I rarely spend one-on-one-without-a-purpose-time, with my children; I'm just too darn busy. I'm not proud of this but it's the truth. My husband has more opportunities to hang out with the kids. I often find him; playing catch or music with a kid or two, chit chatting with his girls or diligently working on the crossword puzzle with a child looking over his shoulder. I'm with the kids more hours in a day but he spends more quality time with them, it's a fair trade.
My son had half days this week and his sisters didn't, so I found myself with an open two hours, my boy and a beautiful day. We decided to go to our local nature preserve and take a walk We started our adventure around the pond, under a cloudless, hyacinth blue sky. The sun was warm but the breeze was cool. I needed my fleece, he stuck his hands in his pockets, not bothered by the chilly air.We stood at the edge of the pond hoping to see fish. I half listened as he explained the fishing pole he wants to make. Learning to fish is #3 on my bucket list, maybe we could learn together, I fantasized, a mom and her son, hooks and worms, tranquil rivers and sparkling light...blood and stitches, more likely. I saw the fish first, it was long and striped with spot on it's tail. His delight tickled my heart.
We started down the path, he said, "I hope we see a turtle, mom. I love turtles." I hoped we did as well. I wanted this walk to be special.
We rounded the corner and on the mossy banks sunning itself was a good size boxing turtle. "I can't believe it, a turtle," he said.We stayed put, until we spooked it.
He said, "I want to see a frog." Another corner, another wish fulfilled, I spotted a frog. "I can't believe," he said, "I wanted to see a fish and we did, I wanted to see a turtle and we did, I wanted to see a frog and we did. Do you think we could see a snake?"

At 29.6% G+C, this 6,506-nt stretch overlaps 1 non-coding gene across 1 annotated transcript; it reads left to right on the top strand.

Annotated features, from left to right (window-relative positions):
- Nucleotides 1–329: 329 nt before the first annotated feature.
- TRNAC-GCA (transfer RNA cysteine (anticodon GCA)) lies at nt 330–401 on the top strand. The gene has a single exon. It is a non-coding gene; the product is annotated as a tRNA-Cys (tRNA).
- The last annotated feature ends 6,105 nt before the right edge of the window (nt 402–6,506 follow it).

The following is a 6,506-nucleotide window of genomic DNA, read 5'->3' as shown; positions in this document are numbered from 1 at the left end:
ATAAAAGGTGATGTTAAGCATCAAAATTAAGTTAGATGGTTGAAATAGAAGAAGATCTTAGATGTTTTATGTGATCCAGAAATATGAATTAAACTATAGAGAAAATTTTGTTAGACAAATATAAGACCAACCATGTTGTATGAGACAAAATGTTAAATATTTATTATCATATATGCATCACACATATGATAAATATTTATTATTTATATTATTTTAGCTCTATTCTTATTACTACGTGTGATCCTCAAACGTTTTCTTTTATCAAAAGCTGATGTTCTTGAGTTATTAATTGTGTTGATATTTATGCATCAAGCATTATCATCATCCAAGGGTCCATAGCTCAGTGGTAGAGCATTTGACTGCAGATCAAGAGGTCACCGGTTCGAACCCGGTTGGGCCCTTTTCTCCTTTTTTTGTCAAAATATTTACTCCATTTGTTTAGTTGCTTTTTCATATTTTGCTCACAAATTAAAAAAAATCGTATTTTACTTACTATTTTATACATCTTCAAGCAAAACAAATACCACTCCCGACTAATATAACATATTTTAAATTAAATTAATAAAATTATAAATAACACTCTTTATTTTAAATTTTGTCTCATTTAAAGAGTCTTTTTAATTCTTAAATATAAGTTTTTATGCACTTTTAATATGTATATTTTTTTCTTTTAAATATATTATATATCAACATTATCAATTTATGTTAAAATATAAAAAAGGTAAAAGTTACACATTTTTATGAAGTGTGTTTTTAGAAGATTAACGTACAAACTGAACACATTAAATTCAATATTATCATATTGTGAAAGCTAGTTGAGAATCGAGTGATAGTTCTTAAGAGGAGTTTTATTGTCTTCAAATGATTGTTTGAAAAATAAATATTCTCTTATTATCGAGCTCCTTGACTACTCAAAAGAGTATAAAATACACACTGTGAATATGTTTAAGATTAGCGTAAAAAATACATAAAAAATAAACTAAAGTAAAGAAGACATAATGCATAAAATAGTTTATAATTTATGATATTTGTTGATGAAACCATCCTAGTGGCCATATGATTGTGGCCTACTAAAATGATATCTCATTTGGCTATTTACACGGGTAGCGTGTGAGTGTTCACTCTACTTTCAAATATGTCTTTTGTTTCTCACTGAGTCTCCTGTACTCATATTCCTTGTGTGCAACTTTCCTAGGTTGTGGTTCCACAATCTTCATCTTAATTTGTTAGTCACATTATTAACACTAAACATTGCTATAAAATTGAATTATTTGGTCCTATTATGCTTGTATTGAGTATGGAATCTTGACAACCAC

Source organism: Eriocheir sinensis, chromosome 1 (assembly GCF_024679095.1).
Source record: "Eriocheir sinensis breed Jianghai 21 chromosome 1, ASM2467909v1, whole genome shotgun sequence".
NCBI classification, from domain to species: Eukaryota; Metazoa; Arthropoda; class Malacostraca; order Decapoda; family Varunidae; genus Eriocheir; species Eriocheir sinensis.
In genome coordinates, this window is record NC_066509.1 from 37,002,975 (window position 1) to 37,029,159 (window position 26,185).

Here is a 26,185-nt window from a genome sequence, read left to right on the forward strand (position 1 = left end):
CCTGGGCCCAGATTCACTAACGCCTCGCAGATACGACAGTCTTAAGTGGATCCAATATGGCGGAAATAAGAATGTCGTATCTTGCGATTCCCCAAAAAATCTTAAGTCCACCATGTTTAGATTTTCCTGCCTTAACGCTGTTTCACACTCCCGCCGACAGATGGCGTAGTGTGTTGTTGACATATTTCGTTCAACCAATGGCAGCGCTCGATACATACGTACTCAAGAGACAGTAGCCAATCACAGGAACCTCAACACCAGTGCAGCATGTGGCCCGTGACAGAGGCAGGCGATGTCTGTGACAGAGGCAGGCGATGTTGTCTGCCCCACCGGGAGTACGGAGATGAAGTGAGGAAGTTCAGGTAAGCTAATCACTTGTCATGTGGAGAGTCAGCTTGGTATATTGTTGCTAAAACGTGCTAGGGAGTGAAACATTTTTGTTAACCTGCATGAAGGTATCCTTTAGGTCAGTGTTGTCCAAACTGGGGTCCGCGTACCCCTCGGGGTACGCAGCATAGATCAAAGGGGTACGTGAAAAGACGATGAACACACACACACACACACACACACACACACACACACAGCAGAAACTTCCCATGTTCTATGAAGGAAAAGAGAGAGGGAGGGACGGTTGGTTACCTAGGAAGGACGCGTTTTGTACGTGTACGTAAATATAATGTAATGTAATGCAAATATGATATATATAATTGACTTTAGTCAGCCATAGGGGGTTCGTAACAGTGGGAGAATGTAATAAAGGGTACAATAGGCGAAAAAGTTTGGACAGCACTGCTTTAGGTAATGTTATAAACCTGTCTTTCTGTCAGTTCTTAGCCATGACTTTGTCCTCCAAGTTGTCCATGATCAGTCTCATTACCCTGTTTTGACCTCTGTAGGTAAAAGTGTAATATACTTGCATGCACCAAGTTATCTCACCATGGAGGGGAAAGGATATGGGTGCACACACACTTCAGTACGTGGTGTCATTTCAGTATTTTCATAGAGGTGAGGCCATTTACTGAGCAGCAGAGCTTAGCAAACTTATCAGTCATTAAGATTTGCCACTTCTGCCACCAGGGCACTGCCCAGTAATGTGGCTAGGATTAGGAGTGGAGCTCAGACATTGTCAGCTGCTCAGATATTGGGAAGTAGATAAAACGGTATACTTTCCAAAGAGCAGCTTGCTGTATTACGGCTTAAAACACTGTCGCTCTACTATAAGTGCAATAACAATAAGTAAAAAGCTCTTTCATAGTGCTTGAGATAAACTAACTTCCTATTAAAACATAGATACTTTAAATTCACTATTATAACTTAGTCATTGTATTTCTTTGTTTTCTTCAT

Oh yes my friends, a snake scampered across our path. My son stopped dead in his tracks, "Mom how did you do that, you made all of my wishes come true." Thankfully, I was wearing my sunglasses he wouldn't understand my tears.
The path lead us into the woods and we continued our walk in silence, his steps slowed and he looked over his shoulder at me, his smile a perfect balance of devilish and impish, RIIPPPPP, went his fart, guffaw went my laugh.
I stepped in front of him, and let one loose, "I had beans for lunch."
It was his turn to guffaw, "nice one mom," he said, unable to suppress his admiration.
We walked as far as the river, him creating weapons out of the sticks he picked up and me taking pictures of my son in the dappled light. We chatted for a while about nothing important and admired the beauty of our surroundings. We sat on a log our shoulders touching, his hand resting on mine, he wasn't quite holding my hand, but close enough. And that's good enough for me
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